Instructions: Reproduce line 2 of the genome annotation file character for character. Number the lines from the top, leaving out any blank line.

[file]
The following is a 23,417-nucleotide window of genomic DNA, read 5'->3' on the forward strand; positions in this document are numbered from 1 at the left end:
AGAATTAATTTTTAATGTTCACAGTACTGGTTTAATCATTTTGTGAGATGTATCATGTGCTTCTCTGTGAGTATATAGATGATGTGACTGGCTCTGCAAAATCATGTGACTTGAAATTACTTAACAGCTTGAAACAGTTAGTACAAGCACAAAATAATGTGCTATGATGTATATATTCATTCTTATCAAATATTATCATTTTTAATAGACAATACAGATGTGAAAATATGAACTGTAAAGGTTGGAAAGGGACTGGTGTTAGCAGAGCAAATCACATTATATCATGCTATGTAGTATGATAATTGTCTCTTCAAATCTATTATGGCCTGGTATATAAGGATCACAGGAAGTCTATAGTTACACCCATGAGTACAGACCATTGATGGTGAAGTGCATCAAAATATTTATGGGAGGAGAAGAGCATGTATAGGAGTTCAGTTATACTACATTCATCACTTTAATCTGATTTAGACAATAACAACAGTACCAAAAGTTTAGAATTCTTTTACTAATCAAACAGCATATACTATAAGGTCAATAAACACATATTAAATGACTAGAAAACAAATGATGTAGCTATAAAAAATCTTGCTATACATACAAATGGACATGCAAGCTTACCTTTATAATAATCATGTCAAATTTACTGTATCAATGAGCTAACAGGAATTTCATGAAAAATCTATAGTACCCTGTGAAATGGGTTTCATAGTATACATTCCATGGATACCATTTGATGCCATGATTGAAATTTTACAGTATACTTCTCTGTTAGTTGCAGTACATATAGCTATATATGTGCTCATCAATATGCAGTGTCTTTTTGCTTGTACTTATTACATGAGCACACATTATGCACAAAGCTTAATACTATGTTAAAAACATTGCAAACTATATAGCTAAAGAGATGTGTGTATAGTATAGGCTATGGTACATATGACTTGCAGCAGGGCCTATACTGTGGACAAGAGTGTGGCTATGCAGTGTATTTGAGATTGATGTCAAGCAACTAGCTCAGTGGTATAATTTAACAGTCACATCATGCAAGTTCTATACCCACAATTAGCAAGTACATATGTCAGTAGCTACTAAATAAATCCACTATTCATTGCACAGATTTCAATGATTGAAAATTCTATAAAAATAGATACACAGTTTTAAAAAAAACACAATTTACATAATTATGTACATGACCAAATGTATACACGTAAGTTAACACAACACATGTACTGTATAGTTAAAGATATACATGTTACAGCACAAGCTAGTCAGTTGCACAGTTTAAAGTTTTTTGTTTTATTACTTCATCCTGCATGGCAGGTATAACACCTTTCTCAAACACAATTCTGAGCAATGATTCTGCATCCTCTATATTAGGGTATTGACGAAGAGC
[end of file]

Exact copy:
AGAATTAATTTTTAATGTTCACAGTACTGGTTTAATCATTTTGTGAGATGTATCATGTGCTTCTCTGTGAGTATATAGATGATGTGACTGGCTCTGCAAAATCATGTGACTTGAAATTACTTAACAGCTTGAAACAGTTAGTACAAGCACAAAATAATGTGCTATGATGTATATATTCATTCTTATCAAATATTATCATTTTTAATAGACAATACAGATGTGAAAATATGAACTGTAAAGGTTGGAAAGGGACTGGTGTTAGCAGAGCAAATCACATTATATCATGCTATGTAGTATGATAATTGTCTCTTCAAATCTATTATGGCCTGGTATATAAGGATCACAGGAAGTCTATAGTTACACCCATGAGTACAGACCATTGATGGTGAAGTGCATCAAAATATTTATGGGAGGAGAAGAGCATGTATAGGAGTTCAGTTATACTACATTCATCACTTTAATCTGATTTAGACAATAACAACAGTACCAAAAGTTTAGAATTCTTTTACTAATCAAACAGCATATACTATAAGGTCAATAAACACATATTAAATGACTAGAAAACAAATGATGTAGCTATAAAAAATCTTGCTATACATACAAATGGACATGCAAGCTTACCTTTATAATAATCATGTCAAATTTACTGTATCAATGAGCTAACAGGAATTTCATGAAAAATCTATAGTACCCTGTGAAATGGGTTTCATAGTATACATTCCATGGATACCATTTGATGCCATGATTGAAATTTTACAGTATACTTCTCTGTTAGTTGCAGTACATATAGCTATATATGTGCTCATCAATATGCAGTGTCTTTTTGCTTGTACTTATTACATGAGCACACATTATGCACAAAGCTTAATACTATGTTAAAAACATTGCAAACTATATAGCTAAAGAGATGTGTGTATAGTATAGGCTATGGTACATATGACTTGCAGCAGGGCCTATACTGTGGACAAGAGTGTGGCTATGCAGTGTATTTGAGATTGATGTCAAGCAACTAGCTCAGTGGTATAATTTAACAGTCACATCATGCAAGTTCTATACCCACAATTAGCAAGTACATATGTCAGTAGCTACTAAATAAATCCACTATTCATTGCACAGATTTCAATGATTGAAAATTCTATAAAAATAGATACACAGTTTTAAAAAAAACACAATTTACATAATTATGTACATGACCAAATGTATACACGTAAGTTAACACAACACATGTACTGTATAGTTAAAGATATACATGTTACAGCACAAGCTAGTCAGTTGCACAGTTTAAAGTTTTTTGTTTTATTACTTCATCCTGCATGGCAGGTATAACACCTTTCTCAAACACAATTCTGAGCAATGATTCTGCATCCTCTATATTAGGGTATTGACGAAGAGC